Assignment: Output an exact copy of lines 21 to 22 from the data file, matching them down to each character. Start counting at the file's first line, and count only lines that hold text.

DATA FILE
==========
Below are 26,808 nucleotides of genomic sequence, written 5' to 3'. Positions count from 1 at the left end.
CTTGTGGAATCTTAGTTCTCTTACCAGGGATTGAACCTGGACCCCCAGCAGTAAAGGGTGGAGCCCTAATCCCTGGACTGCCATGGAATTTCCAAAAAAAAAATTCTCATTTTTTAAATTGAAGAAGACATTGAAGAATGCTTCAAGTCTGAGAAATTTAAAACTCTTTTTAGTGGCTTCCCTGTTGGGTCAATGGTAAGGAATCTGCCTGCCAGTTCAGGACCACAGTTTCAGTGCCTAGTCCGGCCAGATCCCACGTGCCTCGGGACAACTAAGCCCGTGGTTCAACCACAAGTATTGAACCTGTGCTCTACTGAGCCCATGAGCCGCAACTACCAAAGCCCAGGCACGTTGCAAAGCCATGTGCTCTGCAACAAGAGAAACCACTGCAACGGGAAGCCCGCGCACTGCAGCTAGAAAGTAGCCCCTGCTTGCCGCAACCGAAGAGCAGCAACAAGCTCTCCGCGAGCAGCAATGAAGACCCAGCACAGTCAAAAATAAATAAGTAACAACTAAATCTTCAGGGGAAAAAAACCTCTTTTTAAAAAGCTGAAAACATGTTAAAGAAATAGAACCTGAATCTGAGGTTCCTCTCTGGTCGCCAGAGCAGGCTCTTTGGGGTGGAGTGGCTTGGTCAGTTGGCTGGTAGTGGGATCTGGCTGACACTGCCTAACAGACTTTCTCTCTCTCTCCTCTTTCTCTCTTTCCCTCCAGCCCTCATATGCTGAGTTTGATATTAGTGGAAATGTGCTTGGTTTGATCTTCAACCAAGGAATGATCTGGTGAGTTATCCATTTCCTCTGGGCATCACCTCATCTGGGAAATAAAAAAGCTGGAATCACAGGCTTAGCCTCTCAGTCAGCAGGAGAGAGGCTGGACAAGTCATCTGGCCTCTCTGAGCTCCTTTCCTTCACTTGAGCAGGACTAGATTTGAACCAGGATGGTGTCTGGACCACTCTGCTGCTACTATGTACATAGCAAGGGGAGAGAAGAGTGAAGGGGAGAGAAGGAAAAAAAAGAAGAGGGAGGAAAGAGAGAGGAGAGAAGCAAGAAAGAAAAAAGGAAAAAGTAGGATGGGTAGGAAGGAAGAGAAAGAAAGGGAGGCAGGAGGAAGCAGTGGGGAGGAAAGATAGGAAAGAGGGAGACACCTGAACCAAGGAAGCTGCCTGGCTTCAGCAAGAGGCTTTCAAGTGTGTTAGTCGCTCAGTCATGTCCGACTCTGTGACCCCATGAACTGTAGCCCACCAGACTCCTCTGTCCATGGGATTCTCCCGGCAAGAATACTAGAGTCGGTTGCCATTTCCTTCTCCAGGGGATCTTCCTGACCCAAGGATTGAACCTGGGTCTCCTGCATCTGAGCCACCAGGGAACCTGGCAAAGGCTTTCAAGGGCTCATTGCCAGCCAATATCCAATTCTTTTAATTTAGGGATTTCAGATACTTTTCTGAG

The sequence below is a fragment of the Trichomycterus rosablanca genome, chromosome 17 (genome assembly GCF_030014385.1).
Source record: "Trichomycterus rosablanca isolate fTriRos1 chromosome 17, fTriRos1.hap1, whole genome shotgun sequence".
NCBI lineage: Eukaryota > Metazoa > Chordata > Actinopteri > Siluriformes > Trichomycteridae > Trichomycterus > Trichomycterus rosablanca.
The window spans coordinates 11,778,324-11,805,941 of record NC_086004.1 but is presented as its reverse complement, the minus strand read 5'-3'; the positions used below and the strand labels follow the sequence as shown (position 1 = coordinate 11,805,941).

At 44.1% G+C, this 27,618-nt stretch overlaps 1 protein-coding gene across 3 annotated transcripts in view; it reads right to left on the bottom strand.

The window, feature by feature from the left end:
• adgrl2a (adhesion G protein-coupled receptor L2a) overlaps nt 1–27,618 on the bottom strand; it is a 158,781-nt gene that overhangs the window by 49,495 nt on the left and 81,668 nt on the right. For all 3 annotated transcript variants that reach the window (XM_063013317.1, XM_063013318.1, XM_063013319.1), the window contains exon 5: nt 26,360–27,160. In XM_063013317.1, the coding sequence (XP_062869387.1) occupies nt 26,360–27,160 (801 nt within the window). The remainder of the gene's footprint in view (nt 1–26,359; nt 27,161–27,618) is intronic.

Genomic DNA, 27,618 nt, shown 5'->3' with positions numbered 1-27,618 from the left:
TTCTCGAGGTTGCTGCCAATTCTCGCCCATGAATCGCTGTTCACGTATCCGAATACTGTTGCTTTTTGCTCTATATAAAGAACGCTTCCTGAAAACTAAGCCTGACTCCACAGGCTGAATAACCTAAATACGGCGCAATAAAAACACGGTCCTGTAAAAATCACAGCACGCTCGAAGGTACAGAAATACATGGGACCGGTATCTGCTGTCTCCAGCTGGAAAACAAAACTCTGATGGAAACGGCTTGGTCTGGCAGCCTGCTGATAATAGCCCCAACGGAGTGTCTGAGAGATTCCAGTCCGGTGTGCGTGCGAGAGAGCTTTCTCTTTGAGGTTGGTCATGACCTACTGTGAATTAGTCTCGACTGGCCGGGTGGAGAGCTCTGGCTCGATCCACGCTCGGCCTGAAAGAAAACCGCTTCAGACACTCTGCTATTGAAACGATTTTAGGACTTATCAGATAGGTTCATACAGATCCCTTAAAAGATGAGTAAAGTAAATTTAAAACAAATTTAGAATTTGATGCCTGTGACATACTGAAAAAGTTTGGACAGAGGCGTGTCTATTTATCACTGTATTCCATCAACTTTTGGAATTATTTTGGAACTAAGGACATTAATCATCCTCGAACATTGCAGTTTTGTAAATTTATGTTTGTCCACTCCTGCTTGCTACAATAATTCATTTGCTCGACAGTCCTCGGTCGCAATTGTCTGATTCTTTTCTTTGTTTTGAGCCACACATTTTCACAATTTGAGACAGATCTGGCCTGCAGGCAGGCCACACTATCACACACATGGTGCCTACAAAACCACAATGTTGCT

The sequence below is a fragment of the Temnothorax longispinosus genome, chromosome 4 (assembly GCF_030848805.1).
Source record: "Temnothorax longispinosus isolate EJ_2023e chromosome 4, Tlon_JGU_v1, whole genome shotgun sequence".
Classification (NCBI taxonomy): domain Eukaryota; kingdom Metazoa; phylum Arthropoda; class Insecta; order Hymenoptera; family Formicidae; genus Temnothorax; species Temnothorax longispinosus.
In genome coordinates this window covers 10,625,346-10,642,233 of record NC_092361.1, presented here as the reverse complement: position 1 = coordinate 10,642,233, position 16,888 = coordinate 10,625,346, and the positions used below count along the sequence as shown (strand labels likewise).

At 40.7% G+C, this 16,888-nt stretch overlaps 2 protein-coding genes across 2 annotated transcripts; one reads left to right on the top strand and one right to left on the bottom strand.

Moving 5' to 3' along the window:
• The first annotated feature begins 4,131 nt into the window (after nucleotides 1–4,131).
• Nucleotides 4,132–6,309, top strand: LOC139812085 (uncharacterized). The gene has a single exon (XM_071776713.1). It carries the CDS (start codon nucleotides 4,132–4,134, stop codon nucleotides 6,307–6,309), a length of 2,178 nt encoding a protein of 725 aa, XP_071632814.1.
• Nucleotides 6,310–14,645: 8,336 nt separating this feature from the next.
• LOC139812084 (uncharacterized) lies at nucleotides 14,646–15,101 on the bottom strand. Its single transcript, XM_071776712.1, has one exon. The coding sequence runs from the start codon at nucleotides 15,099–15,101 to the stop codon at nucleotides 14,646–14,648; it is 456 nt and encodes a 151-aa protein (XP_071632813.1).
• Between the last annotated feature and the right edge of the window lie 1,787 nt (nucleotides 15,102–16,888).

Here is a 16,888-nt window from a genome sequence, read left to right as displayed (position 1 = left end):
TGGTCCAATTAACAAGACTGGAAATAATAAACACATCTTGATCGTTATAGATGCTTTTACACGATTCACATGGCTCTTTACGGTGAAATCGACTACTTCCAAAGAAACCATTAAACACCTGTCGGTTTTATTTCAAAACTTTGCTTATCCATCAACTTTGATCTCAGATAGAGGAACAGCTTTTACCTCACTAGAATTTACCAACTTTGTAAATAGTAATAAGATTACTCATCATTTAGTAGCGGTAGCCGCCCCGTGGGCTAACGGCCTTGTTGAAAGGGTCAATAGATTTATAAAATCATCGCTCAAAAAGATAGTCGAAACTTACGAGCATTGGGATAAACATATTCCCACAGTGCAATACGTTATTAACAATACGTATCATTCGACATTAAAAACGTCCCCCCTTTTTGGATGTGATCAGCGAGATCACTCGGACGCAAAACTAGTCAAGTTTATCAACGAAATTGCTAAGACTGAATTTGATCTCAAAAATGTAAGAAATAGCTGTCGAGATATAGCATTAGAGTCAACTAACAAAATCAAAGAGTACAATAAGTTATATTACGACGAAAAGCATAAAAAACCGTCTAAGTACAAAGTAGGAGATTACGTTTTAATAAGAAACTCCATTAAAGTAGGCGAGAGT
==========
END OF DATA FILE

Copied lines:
• LOC139812084 (uncharacterized) lies at nucleotides 14,646–15,101 on the bottom strand. Its single transcript, XM_071776712.1, has one exon. The coding sequence runs from the start codon at nucleotides 15,099–15,101 to the stop codon at nucleotides 14,646–14,648; it is 456 nt and encodes a 151-aa protein (XP_071632813.1).
• Between the last annotated feature and the right edge of the window lie 1,787 nt (nucleotides 15,102–16,888).